“As he moved close to her, a hidden emotion surfaced into his conscious mind. It instantly resulted in an unforeseen action: kissing the cheek of the slender woman who was risking her future for his sake.

Dey left Veta’s room without saying anything more, nor fully understanding the reason for his kissing her.

The journalist ate breakfast by himself in the Neodymium Hotel’s restaurant the next morning. He then waited in the multicolored lobby until it was time for him to go outside to be picked up in a locomobile. He rose from the cushioned throne chair and ambled out to the sandstone sidewalk. A doorman in bright crimson uniform stood at attention under the large entrance canopy.

A black locosedan rolled up and stopped where Dey was standing. The back door of the long vehicle opened. A voice rang from inside the shadowy interior.

“Mr. Skull?” it inquired.

“Yes, that is me.”

“Please get in. We can talk on the ride to the rally.”

Dey climbed in, staring at the white-haired man in the left corner of the back seat. It was clear at once that the Founder himself had personally come to fetch him to the rally.

A large hand was extended to Dey as the locomobile began to move forward. The two men in the rear shook hands as the driver steered around a street corner.

“I understand that you intend to tell the Continent about our movement here in Landia,” began Garen Slyn in a melodious voice. “Tell me, will you only report what you know is true?”

“That is my plan and intention,” confessed Skull. “Nothing but the truth will ever come from me.”

The Founder’s thin mouth creased into a half-smile. A knowing twinkle illuminated the large violet eyes in a circular, pie-shaped face.

“That is good. I want you to learn the truth and publicize it abroad. In order to accomplish that, we must get to know each other. Today’s rally furnishes an opportunity for you to witness a large crowd of miners together in one place. I want you to mingle with them and hear what they say. That will give you a sense of what our movement is about. Later, we can discuss what you have found out. I want you to reach a deep, complete understanding of our movement.”

“Thank you, sir,” replied Dey. “There is so much I would like to ask you.”

“Our movement is much bigger than any one individual, my friend. I am called the Founder, but that is only an honorary description, not an official title of any kind. No one person has absolute authority in our organization. All decisions are arrived at by discussion and consensus. I have to convince my colleagues before any action can be taken. Nothing occurs arbitrarily. Final authority must always rest with the miners themselves.”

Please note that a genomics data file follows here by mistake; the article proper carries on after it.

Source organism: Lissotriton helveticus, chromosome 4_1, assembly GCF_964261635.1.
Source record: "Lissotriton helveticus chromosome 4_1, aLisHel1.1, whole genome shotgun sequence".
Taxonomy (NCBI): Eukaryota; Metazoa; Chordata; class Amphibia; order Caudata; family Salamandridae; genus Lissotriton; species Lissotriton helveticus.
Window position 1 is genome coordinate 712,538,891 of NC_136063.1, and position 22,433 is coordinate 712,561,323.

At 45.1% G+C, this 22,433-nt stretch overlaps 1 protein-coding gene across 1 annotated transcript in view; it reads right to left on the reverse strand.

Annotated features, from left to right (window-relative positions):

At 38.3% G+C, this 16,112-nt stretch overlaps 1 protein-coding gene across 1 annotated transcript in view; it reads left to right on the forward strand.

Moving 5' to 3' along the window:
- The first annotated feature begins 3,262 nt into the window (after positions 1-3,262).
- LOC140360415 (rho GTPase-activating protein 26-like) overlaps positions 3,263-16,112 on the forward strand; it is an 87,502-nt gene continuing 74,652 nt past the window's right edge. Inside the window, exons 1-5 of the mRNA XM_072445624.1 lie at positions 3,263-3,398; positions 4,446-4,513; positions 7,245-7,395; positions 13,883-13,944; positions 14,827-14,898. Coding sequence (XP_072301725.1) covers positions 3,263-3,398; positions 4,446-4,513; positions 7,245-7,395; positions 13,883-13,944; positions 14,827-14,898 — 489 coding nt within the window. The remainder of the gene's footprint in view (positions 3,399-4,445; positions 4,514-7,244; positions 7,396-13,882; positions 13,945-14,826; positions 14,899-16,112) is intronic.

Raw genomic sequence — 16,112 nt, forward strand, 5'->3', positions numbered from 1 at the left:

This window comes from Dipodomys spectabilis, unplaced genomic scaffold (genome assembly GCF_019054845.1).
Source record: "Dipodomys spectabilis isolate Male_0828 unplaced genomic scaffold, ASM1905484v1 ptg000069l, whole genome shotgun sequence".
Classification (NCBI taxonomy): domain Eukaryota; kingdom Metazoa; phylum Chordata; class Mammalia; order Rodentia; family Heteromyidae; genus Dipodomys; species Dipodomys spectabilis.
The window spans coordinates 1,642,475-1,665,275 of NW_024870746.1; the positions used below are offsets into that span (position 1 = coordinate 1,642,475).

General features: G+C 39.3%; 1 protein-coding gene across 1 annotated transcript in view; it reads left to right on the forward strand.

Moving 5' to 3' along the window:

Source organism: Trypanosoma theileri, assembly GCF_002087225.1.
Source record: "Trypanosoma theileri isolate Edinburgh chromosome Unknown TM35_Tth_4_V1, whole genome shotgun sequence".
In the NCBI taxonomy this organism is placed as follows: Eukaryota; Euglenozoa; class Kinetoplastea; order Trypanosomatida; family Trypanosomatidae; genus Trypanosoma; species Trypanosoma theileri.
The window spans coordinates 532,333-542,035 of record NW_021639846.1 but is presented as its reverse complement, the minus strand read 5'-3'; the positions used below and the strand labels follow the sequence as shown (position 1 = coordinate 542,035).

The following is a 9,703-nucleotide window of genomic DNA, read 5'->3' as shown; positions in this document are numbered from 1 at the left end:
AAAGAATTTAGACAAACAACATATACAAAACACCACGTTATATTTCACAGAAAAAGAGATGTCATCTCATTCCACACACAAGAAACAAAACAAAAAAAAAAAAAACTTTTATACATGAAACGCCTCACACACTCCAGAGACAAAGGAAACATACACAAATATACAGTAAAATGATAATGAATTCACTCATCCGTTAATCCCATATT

“I spoke with your assistant, Miss Sehr, last evening,” said Dey. “She related many facts about the origins of the miners’ movement.”

“Beryl is my right hand,” sighed the white-haired one. “I could not function without her. It’s she who keeps me on schedule. I would be lost without her and all that she accomplishes.”

“I learned from her how the government persecuted you.”

Slyn’s eyes appeared to turn a dark purple color. “The greater the sacrifices one makes for a cause, the more a person comes to believe in it. That has been my experience in life.” He paused, but then changed the subject.

“I will be giving our members a report on the current conditions of our demands on the mining companies. My task will be to inspire hope in our final victory, despite the adamant refusal of the owners to give us the slightest concession.”

“I have heard from several persons about the love that the miners have for you,” smiled the writer. “That is not something easily earned.”

The Founder furrowed his brow. “There are extremists and hotheads among us who would take precipitous actions,” he said in a low voice. “It is increasingly more difficult for me to restrain them.”

“Bato Mentin described the situation to me on our ride to Plumbago,” explained Dey. “In fact, he introduced me to an attorney in Corundum named Taval Renda. That man is calling for bold, adventurous action that could result in terrible violence.”

Slyn, becoming silent, turned his head away. Only after several moments did he look as Dey again.